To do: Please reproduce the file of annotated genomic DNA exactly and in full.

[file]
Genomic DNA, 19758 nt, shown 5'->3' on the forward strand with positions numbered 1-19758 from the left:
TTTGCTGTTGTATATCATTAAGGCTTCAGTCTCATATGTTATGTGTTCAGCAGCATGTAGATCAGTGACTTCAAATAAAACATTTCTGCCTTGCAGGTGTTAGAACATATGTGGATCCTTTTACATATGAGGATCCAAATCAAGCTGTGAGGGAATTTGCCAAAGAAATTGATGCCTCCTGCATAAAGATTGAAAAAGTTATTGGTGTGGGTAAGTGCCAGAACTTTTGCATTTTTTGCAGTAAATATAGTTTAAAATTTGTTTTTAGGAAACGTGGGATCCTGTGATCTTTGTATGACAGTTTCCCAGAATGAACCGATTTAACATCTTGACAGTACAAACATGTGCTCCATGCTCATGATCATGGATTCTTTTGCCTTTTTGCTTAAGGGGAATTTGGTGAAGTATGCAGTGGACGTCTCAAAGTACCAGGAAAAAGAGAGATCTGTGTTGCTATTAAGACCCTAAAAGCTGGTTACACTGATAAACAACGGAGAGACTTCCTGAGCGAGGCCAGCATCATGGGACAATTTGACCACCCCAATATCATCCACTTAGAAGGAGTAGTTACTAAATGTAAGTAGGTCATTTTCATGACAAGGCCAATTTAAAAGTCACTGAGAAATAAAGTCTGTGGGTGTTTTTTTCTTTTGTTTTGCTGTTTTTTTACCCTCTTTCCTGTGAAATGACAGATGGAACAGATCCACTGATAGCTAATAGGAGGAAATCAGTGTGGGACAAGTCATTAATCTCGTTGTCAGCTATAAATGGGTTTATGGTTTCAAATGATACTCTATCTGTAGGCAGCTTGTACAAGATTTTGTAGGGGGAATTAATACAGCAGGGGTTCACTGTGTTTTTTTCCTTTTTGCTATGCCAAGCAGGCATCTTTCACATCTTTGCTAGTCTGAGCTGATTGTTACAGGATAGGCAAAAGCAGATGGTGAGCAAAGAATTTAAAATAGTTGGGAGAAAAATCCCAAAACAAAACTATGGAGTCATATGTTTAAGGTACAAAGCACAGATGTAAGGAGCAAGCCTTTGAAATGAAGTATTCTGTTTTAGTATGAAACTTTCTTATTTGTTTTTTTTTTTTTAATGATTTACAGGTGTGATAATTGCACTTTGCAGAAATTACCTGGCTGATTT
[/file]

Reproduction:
Genomic DNA, 19758 nt, shown 5'->3' on the forward strand with positions numbered 1-19758 from the left:
TTTGCTGTTGTATATCATTAAGGCTTCAGTCTCATATGTTATGTGTTCAGCAGCATGTAGATCAGTGACTTCAAATAAAACATTTCTGCCTTGCAGGTGTTAGAACATATGTGGATCCTTTTACATATGAGGATCCAAATCAAGCTGTGAGGGAATTTGCCAAAGAAATTGATGCCTCCTGCATAAAGATTGAAAAAGTTATTGGTGTGGGTAAGTGCCAGAACTTTTGCATTTTTTGCAGTAAATATAGTTTAAAATTTGTTTTTAGGAAACGTGGGATCCTGTGATCTTTGTATGACAGTTTCCCAGAATGAACCGATTTAACATCTTGACAGTACAAACATGTGCTCCATGCTCATGATCATGGATTCTTTTGCCTTTTTGCTTAAGGGGAATTTGGTGAAGTATGCAGTGGACGTCTCAAAGTACCAGGAAAAAGAGAGATCTGTGTTGCTATTAAGACCCTAAAAGCTGGTTACACTGATAAACAACGGAGAGACTTCCTGAGCGAGGCCAGCATCATGGGACAATTTGACCACCCCAATATCATCCACTTAGAAGGAGTAGTTACTAAATGTAAGTAGGTCATTTTCATGACAAGGCCAATTTAAAAGTCACTGAGAAATAAAGTCTGTGGGTGTTTTTTTCTTTTGTTTTGCTGTTTTTTTACCCTCTTTCCTGTGAAATGACAGATGGAACAGATCCACTGATAGCTAATAGGAGGAAATCAGTGTGGGACAAGTCATTAATCTCGTTGTCAGCTATAAATGGGTTTATGGTTTCAAATGATACTCTATCTGTAGGCAGCTTGTACAAGATTTTGTAGGGGGAATTAATACAGCAGGGGTTCACTGTGTTTTTTTCCTTTTTGCTATGCCAAGCAGGCATCTTTCACATCTTTGCTAGTCTGAGCTGATTGTTACAGGATAGGCAAAAGCAGATGGTGAGCAAAGAATTTAAAATAGTTGGGAGAAAAATCCCAAAACAAAACTATGGAGTCATATGTTTAAGGTACAAAGCACAGATGTAAGGAGCAAGCCTTTGAAATGAAGTATTCTGTTTTAGTATGAAACTTTCTTATTTGTTTTTTTTTTTTTAATGATTTACAGGTGTGATAATTGCACTTTGCAGAAATTACCTGGCTGATTT